Mackenzie Ross, Sarah; Harrison, Virginia; Madeley, Laura; Davis, Kavus; Abraham-Smith, Kelly; Hughes, Tessa and Mason, Oliver
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|DOI (Digital Object Identifier) Link:||http://doi.org/10.4024/30MA11A.jbpc.11.04|
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Cabin air on commercial aircraft is sometimes contaminated with jet engine oils containing organophosphates (OP). Aircrew have complained of chronic ill health and cognitive impairment following exposure to contaminated air, but a debate is ongoing about causation, diagnosis and treatment of long-term effects. The incidence of contaminated air events is difficult to quantify, as commercial aircraft do not have air quality monitoring systems on board. According to statistical records, certain types of aircraft suffer more fume events than others (e.g. the BAe 146 and Boeing 757) and it has been suggested that airframe may serve as a proxy measure of exposure. The current study sought to investigate this claim, and to determine whether an association exists between exposure to contaminated air and neuropsychological impairment. Twenty-nine pilots were recruited and split into two exposure groups according to aircraft type flown, but few differences were noted between groups in terms of exposure history or cognitive function. Pilots’ profile of cognitive performance deviates from that seen in the normal population, but mirrors that seen in other OP-exposed cohorts. In particular they show decrements in performance on tests of attention, psychomotor speed and visual sequencing. Given the safety implications of these findings, further research is warranted.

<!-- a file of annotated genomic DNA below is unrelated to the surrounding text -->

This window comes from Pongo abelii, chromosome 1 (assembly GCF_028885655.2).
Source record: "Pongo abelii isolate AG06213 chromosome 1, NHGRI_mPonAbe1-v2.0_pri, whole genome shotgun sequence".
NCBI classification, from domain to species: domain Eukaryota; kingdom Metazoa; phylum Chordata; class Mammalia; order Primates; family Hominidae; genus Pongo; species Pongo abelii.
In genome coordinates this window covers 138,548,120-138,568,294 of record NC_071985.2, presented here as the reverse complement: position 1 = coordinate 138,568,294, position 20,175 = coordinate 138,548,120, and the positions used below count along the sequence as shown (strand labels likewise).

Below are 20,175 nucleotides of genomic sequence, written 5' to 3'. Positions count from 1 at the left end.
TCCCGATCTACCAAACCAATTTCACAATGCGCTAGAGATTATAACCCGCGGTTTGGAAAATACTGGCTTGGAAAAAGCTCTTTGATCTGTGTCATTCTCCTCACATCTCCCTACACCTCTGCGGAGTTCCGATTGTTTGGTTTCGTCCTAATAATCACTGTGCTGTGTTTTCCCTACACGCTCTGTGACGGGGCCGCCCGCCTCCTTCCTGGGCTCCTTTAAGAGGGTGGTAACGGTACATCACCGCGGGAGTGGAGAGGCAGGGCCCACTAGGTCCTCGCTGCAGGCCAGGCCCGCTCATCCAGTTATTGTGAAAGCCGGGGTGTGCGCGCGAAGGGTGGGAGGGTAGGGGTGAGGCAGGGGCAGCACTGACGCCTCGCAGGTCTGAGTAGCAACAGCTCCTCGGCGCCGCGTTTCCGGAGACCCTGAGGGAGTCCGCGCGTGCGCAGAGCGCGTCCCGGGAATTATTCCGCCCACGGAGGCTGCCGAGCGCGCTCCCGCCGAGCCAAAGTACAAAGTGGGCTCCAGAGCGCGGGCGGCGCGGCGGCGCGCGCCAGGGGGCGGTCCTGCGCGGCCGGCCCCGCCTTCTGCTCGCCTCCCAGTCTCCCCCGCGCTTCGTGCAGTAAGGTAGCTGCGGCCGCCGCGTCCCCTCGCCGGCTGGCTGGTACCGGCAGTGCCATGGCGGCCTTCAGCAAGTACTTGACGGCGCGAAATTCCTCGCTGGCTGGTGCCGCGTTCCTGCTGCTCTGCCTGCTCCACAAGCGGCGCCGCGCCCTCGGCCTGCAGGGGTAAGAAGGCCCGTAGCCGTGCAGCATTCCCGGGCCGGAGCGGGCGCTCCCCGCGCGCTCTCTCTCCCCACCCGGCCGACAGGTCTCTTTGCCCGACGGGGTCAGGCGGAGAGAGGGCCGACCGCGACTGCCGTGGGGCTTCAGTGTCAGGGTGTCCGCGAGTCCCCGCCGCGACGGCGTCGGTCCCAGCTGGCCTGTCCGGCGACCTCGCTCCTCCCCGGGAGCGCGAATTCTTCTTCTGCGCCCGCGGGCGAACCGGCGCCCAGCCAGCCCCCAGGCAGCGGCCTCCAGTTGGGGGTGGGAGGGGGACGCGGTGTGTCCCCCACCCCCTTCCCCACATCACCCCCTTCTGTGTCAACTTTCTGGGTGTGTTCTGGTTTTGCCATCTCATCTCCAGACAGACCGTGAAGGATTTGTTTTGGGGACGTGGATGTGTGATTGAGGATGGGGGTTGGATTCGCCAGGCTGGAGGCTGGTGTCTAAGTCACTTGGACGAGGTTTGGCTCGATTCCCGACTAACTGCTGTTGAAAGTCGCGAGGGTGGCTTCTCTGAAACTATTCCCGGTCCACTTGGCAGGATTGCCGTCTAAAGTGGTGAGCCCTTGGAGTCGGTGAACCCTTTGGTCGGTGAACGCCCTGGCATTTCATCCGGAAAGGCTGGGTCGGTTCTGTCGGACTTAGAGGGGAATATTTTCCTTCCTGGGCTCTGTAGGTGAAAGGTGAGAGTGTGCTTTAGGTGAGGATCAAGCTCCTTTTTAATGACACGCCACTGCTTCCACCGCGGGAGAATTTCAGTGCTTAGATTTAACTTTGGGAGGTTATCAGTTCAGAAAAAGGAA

|Item Type:||Journal Article|
|Copyright Holders:||2011 Collegium Basilea & AMSI|
|Keywords:||aviation; neurobehaviour; neuropsychology; neurotoxicology; organophosphates; pilots|
|Academic Unit/Department:||Social Sciences > Psychology in the Social Sciences
|Interdisciplinary Research Centre:||Harm and Evidence Research Collaborative (HERC)|
|Depositing User:||Virginia Harrison|
|Date Deposited:||03 Apr 2012 14:23|
|Last Modified:||15 Jul 2016 22:33|
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